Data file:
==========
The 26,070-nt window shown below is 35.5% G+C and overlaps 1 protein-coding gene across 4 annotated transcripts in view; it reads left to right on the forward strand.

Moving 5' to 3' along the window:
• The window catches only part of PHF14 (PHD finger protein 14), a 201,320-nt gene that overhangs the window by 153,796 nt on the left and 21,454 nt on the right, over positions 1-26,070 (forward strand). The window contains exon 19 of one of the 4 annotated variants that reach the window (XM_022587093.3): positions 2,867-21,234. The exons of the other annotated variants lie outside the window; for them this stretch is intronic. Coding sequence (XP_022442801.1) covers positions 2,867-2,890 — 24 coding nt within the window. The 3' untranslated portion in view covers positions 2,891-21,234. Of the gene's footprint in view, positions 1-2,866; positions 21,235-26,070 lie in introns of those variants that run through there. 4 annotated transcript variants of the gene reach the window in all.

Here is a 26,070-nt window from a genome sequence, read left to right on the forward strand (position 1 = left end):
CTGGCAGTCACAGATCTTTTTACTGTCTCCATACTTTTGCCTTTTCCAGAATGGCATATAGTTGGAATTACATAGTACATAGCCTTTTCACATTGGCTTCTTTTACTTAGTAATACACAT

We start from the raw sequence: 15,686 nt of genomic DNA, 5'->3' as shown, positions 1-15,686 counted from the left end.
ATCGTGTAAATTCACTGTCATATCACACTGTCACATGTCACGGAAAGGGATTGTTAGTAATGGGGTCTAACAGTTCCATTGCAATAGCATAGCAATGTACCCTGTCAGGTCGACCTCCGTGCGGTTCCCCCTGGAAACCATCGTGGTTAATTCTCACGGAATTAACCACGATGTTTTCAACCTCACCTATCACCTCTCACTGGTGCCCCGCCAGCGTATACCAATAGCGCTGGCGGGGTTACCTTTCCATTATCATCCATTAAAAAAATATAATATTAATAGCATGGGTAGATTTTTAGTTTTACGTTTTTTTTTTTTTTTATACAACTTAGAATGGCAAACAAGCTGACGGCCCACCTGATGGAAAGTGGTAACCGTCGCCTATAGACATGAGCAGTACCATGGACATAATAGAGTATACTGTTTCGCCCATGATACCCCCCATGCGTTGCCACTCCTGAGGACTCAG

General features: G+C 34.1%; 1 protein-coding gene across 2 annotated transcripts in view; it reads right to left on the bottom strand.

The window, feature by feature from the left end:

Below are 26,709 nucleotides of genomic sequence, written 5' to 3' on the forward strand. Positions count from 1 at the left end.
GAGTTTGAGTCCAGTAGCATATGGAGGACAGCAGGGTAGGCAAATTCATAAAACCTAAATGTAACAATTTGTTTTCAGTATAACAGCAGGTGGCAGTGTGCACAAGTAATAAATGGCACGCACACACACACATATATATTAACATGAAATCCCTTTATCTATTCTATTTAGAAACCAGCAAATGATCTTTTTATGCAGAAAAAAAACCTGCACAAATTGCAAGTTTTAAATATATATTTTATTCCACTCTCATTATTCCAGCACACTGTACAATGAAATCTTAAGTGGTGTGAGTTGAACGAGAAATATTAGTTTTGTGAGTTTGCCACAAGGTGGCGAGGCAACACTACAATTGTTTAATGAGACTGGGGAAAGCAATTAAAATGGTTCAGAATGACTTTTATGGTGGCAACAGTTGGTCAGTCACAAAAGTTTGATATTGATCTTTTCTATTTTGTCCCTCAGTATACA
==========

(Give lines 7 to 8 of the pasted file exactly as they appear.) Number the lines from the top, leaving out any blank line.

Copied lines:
ATCGTGTAAATTCACTGTCATATCACACTGTCACATGTCACGGAAAGGGATTGTTAGTAATGGGGTCTAACAGTTCCATTGCAATAGCATAGCAATGTACCCTGTCAGGTCGACCTCCGTGCGGTTCCCCCTGGAAACCATCGTGGTTAATTCTCACGGAATTAACCACGATGTTTTCAACCTCACCTATCACCTCTCACTGGTGCCCCGCCAGCGTATACCAATAGCGCTGGCGGGGTTACCTTTCCATTATCATCCATTAAAAAAATATAATATTAATAGCATGGGTAGATTTTTAGTTTTACGTTTTTTTTTTTTTTTATACAACTTAGAATGGCAAACAAGCTGACGGCCCACCTGATGGAAAGTGGTAACCGTCGCCTATAGACATGAGCAGTACCATGGACATAATAGAGTATACTGTTTCGCCCATGATACCCCCCATGCGTTGCCACTCCTGAGGACTCAG

General features: G+C 34.1%; 1 protein-coding gene across 2 annotated transcripts in view; it reads right to left on the bottom strand.